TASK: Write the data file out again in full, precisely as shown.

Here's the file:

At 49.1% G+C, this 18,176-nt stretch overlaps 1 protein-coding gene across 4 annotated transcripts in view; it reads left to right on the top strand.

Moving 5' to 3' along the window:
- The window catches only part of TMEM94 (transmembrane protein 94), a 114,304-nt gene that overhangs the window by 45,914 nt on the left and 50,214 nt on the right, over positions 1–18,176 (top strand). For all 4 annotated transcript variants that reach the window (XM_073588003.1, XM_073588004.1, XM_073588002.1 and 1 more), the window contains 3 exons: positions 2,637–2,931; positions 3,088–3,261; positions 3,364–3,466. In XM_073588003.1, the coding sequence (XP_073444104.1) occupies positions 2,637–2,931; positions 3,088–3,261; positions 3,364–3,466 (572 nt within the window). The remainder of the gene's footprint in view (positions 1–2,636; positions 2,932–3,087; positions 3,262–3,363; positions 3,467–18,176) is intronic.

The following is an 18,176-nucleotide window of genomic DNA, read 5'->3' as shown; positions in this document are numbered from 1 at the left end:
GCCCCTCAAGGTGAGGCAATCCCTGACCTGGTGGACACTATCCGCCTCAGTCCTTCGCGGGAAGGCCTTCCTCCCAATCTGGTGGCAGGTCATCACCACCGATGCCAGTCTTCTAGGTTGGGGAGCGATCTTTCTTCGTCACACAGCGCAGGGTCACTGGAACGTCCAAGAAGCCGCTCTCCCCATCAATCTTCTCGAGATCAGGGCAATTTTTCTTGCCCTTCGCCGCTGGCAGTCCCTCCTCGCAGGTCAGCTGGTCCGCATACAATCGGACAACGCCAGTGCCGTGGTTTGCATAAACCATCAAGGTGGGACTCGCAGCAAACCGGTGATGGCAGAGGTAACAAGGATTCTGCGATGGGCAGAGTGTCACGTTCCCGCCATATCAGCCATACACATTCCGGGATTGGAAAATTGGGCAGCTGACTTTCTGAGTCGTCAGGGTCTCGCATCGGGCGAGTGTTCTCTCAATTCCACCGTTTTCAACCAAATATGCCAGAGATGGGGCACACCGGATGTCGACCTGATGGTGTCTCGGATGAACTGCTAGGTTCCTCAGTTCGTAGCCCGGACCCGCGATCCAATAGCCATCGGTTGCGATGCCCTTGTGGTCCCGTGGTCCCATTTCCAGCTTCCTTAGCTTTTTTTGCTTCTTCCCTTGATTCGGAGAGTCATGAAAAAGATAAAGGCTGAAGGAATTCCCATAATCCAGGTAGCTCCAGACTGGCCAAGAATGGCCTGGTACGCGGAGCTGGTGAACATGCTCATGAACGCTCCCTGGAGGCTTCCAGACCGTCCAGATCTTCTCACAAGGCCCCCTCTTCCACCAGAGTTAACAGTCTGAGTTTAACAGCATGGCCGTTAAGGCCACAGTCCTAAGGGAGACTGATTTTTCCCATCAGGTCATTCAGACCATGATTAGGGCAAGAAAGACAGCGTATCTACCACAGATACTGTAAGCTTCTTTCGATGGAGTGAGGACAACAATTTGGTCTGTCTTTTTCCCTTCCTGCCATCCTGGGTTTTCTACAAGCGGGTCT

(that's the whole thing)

At 49.1% G+C, this 18,176-nt stretch overlaps 1 protein-coding gene across 4 annotated transcripts in view; it reads left to right on the top strand.

Moving 5' to 3' along the window:
- The window catches only part of TMEM94 (transmembrane protein 94), a 114,304-nt gene that overhangs the window by 45,914 nt on the left and 50,214 nt on the right, over positions 1–18,176 (top strand). For all 4 annotated transcript variants that reach the window (XM_073588003.1, XM_073588004.1, XM_073588002.1 and 1 more), the window contains 3 exons: positions 2,637–2,931; positions 3,088–3,261; positions 3,364–3,466. In XM_073588003.1, the coding sequence (XP_073444104.1) occupies positions 2,637–2,931; positions 3,088–3,261; positions 3,364–3,466 (572 nt within the window). The remainder of the gene's footprint in view (positions 1–2,636; positions 2,932–3,087; positions 3,262–3,363; positions 3,467–18,176) is intronic.

The following is an 18,176-nucleotide window of genomic DNA, read 5'->3' as shown; positions in this document are numbered from 1 at the left end:
GCCCCTCAAGGTGAGGCAATCCCTGACCTGGTGGACACTATCCGCCTCAGTCCTTCGCGGGAAGGCCTTCCTCCCAATCTGGTGGCAGGTCATCACCACCGATGCCAGTCTTCTAGGTTGGGGAGCGATCTTTCTTCGTCACACAGCGCAGGGTCACTGGAACGTCCAAGAAGCCGCTCTCCCCATCAATCTTCTCGAGATCAGGGCAATTTTTCTTGCCCTTCGCCGCTGGCAGTCCCTCCTCGCAGGTCAGCTGGTCCGCATACAATCGGACAACGCCAGTGCCGTGGTTTGCATAAACCATCAAGGTGGGACTCGCAGCAAACCGGTGATGGCAGAGGTAACAAGGATTCTGCGATGGGCAGAGTGTCACGTTCCCGCCATATCAGCCATACACATTCCGGGATTGGAAAATTGGGCAGCTGACTTTCTGAGTCGTCAGGGTCTCGCATCGGGCGAGTGTTCTCTCAATTCCACCGTTTTCAACCAAATATGCCAGAGATGGGGCACACCGGATGTCGACCTGATGGTGTCTCGGATGAACTGCTAGGTTCCTCAGTTCGTAGCCCGGACCCGCGATCCAATAGCCATCGGTTGCGATGCCCTTGTGGTCCCGTGGTCCCATTTCCAGCTTCCTTAGCTTTTTTTGCTTCTTCCCTTGATTCGGAGAGTCATGAAAAAGATAAAGGCTGAAGGAATTCCCATAATCCAGGTAGCTCCAGACTGGCCAAGAATGGCCTGGTACGCGGAGCTGGTGAACATGCTCATGAACGCTCCCTGGAGGCTTCCAGACCGTCCAGATCTTCTCACAAGGCCCCCTCTTCCACCAGAGTTAACAGTCTGAGTTTAACAGCATGGCCGTTAAGGCCACAGTCCTAAGGGAGACTGATTTTTCCCATCAGGTCATTCAGACCATGATTAGGGCAAGAAAGACAGCGTATCTACCACAGATACTGTAAGCTTCTTTCGATGGAGTGAGGACAACAATTTGGTCTGTCTTTTTCCCTTCCTGCCATCCTGGGTTTTCTACAAGCGGGTCT